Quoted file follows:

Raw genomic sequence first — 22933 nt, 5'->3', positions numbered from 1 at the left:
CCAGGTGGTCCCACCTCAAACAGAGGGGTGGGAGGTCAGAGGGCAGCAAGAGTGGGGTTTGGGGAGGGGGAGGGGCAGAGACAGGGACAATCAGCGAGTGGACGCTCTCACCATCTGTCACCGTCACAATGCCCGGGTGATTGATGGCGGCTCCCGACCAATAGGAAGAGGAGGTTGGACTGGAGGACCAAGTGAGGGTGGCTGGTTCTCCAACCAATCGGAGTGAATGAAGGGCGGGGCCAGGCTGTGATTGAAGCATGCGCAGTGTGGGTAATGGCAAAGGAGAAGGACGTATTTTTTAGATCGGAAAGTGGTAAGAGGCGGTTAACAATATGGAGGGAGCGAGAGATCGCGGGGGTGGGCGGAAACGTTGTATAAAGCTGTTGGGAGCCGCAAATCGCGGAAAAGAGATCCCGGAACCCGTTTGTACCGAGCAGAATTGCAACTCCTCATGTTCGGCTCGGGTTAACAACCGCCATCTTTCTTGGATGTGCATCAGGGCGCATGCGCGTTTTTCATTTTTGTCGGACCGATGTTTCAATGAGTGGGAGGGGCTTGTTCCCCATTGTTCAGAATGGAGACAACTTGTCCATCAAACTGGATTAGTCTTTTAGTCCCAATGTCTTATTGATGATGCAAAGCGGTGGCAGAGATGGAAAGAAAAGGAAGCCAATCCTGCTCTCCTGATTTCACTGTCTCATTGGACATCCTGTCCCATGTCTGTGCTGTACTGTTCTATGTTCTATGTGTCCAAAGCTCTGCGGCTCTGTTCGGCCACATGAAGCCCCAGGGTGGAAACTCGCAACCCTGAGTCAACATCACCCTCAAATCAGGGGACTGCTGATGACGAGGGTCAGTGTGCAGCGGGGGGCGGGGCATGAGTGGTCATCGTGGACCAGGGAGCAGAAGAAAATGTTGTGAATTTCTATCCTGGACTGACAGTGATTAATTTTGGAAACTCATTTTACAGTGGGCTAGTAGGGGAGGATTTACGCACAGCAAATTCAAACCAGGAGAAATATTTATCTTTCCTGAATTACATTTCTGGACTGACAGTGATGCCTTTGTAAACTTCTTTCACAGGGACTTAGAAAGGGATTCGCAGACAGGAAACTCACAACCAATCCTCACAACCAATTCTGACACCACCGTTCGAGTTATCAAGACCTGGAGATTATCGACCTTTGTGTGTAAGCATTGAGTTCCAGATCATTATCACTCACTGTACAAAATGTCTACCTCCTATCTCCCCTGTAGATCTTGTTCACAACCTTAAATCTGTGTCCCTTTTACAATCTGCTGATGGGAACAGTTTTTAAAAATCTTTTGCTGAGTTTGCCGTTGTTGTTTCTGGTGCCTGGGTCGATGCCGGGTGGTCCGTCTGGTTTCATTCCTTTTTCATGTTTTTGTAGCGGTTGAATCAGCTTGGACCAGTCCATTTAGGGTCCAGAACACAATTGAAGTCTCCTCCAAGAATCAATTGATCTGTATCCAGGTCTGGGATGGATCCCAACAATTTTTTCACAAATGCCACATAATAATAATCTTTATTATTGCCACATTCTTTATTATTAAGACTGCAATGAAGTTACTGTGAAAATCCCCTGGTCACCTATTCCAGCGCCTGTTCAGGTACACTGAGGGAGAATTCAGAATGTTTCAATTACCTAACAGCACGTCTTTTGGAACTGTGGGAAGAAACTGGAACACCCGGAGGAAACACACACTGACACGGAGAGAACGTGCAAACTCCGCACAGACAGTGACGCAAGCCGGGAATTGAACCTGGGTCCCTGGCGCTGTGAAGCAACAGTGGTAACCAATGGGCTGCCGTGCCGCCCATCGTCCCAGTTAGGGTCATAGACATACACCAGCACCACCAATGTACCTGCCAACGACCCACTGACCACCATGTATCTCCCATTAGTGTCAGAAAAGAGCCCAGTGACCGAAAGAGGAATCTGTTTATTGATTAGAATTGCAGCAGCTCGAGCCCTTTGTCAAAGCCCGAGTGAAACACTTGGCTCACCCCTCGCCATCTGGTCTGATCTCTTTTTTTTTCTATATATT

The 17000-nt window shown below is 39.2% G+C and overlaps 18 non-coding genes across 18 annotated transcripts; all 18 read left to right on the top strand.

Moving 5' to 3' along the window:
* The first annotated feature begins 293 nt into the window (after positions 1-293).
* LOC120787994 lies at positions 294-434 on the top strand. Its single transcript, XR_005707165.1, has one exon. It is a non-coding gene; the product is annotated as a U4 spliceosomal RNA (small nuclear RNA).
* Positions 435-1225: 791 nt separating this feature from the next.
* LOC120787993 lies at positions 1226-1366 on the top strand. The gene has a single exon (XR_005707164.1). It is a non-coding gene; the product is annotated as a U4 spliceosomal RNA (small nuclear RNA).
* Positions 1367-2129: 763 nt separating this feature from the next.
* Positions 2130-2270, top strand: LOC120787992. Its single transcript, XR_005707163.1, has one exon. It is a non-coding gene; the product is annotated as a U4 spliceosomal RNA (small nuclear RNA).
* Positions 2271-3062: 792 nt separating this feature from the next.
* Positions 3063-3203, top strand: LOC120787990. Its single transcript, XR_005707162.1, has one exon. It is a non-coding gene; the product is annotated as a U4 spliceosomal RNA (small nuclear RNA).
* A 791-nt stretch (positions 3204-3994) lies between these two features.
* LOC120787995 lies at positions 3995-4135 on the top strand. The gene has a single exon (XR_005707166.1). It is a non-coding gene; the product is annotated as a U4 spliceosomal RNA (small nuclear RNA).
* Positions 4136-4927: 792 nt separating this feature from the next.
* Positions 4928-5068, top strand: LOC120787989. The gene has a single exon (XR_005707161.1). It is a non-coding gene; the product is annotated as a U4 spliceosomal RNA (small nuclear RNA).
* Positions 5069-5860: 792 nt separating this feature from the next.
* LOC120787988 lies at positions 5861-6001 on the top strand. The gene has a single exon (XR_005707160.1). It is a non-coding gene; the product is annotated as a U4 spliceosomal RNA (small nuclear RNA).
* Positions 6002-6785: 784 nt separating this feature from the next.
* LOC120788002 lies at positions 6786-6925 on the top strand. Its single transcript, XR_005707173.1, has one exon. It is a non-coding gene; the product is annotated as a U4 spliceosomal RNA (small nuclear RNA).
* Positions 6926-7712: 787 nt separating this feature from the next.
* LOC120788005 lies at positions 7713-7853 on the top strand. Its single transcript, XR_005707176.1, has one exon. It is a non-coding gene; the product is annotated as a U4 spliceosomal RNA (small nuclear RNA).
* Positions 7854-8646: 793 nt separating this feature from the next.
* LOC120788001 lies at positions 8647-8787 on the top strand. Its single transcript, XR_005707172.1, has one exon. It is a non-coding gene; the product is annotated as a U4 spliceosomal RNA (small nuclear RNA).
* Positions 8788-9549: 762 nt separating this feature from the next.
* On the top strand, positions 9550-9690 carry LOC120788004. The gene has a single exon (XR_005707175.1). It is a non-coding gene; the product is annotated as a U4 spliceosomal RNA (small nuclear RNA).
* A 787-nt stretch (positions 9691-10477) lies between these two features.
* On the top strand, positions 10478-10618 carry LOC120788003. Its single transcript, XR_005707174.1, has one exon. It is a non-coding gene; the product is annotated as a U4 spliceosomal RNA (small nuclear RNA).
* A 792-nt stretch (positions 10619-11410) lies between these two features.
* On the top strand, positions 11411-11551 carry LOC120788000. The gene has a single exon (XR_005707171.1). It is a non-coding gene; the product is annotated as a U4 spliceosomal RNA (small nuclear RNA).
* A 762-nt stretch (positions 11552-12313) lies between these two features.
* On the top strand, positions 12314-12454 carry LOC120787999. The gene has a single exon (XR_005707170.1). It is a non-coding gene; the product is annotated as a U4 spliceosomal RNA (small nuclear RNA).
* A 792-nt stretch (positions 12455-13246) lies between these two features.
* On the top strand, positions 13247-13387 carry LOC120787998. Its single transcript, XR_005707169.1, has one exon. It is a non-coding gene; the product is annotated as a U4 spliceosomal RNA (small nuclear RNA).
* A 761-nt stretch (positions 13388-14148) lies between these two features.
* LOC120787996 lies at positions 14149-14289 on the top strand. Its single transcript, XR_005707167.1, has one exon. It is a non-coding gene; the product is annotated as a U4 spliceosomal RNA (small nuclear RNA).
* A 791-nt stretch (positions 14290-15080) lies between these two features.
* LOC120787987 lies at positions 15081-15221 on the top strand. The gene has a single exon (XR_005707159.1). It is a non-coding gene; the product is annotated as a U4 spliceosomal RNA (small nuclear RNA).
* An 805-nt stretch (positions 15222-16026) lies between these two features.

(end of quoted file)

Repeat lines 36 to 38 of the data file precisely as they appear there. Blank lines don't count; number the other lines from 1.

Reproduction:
* LOC120787996 lies at positions 14149-14289 on the top strand. Its single transcript, XR_005707167.1, has one exon. It is a non-coding gene; the product is annotated as a U4 spliceosomal RNA (small nuclear RNA).
* A 791-nt stretch (positions 14290-15080) lies between these two features.
* LOC120787987 lies at positions 15081-15221 on the top strand. The gene has a single exon (XR_005707159.1). It is a non-coding gene; the product is annotated as a U4 spliceosomal RNA (small nuclear RNA).